Research in the Wang group aims to answer fundamental questions that lie at the interface of organic chemistry and chemical biology. We will develop small-molecule based probes and methods to understand genes and pathways of importance to the treatment of cancer and neurodegenerative disorders. Towards this end, we will exploit an interdisciplinary approach that integrates the principles of synthetic chemistry, assay development, molecular and cell biology, genetics, and proteomics through our studies in the following areas.

(1) Bioactive molecules as probes in human biology and disease.

Our research incorporates synthetic chemistry and biological efforts to expedite discovery of novel bioactive molecules and to facilitate the study of their biological properties. Chemistry efforts will emphasize the development of modular approaches to target molecules and new methodologies to maximize synthetic efficiency. Biological studies will focus on profiling the activities of selected compounds and identifying their mode of action.

Recent publications:

Copper-Catalyzed Amino Lactonization and Amino Oxygenation of Alkenes Using O-Benzoylhydroxylamines. J. Am. Chem. Soc. 2016, 138, 5813–5816.

Copper-Catalyzed Diamination of Unactivated Alkenes with Hydroxylamines. Chem. Sci., 2015, 6, 4279–4283.

Synthesis of ortho-Haloaminoarenes by Aryne Insertion of Nitrogen−Halide Bonds. J. Org. Chem. 2015, 80, 1059–1069.

Copper-Catalyzed Electrophilic Amination of Heteroarenes and Arenes via C–H Zincation. Angew. Chem. Int. Ed. 2014, 53, 4667–4670.

(2) Epigenetic modifying enzymes as novel therapeutic targets.

We are interested in developing small-molecule regulators of epigenetics modifications, the new frontier in understanding and treatment of disease. For example, research will be directed towards identifying small-molecule modulators of arginine methylation and uncovering their regulatory pathways. Discovery of such molecules will provide powerful tools to interrogate the physiological roles of arginine methylation and offer potential lead molecules for novel therapies to contribute to a new era of epigenetic-based drugs.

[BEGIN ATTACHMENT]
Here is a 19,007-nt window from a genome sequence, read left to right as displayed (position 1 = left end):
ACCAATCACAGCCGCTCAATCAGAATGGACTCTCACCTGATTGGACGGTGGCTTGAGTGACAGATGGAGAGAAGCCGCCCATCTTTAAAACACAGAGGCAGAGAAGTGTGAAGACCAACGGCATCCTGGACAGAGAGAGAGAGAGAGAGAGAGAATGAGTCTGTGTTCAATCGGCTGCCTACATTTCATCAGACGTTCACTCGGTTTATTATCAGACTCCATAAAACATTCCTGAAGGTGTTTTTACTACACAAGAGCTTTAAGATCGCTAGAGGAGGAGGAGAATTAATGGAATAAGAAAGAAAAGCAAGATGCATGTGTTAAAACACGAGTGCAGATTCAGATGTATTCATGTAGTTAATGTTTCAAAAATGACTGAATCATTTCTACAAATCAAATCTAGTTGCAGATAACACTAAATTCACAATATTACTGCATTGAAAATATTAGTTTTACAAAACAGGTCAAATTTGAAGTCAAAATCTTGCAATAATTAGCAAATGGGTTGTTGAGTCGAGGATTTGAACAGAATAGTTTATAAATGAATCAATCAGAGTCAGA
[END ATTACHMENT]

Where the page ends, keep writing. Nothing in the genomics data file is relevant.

Selected publications:

Microtubule Acetylation Amplifies p38 KinaseSignalling and Anti-inflammatory IL-10 Production. Nat. Commun. 2014, 5, 3479.

(3) New chemical tools for biomolecule labeling and target identification.

Our research also involves the development of new chemical tools to enable selective detection of the temporal and spatial small-molecule ligand-biomolecule interactions in vitro and in vivo. Towards this end, we will design and synthesize photoaffinity cross-linking tools to label methyltransferases, their substrates, and their binding partners.

Recent publications:

Diazirines as Potential Molecular Imaging Tags: Probing the Requirements for Efficient and Long-Lived SABRE-Induced Hyperpolarization. Angew. Chem. Int. Ed. Accepted.

"Direct Hyperpolarization of Nitrogen-15 in Aqueous Media with Parahydrogen in Reversible Exchange" J. Am. Chem. Soc.  2017, 139, 7761–7767. 

Direct and Cost-efficient Hyperpolarization of Long-lived Nuclear Spin States on Universal 15N Molecular Tag. Science Advances, 2016, 2, E1501438.

An Efficient Synthesis of Fluorinated Azaheterocycles by Aminocyclization of Alkenes. Org. Lett. 2013, 15, 1818–1821.


We thank the following agencies for financial support to our research!






Qiu Wang
Assistant Professor of Chemistry, Duke University
124 Science Drive, 2102 French Family Science Center
Durham, NC 27708-0347
Phone: 919-660-1648 Email: at
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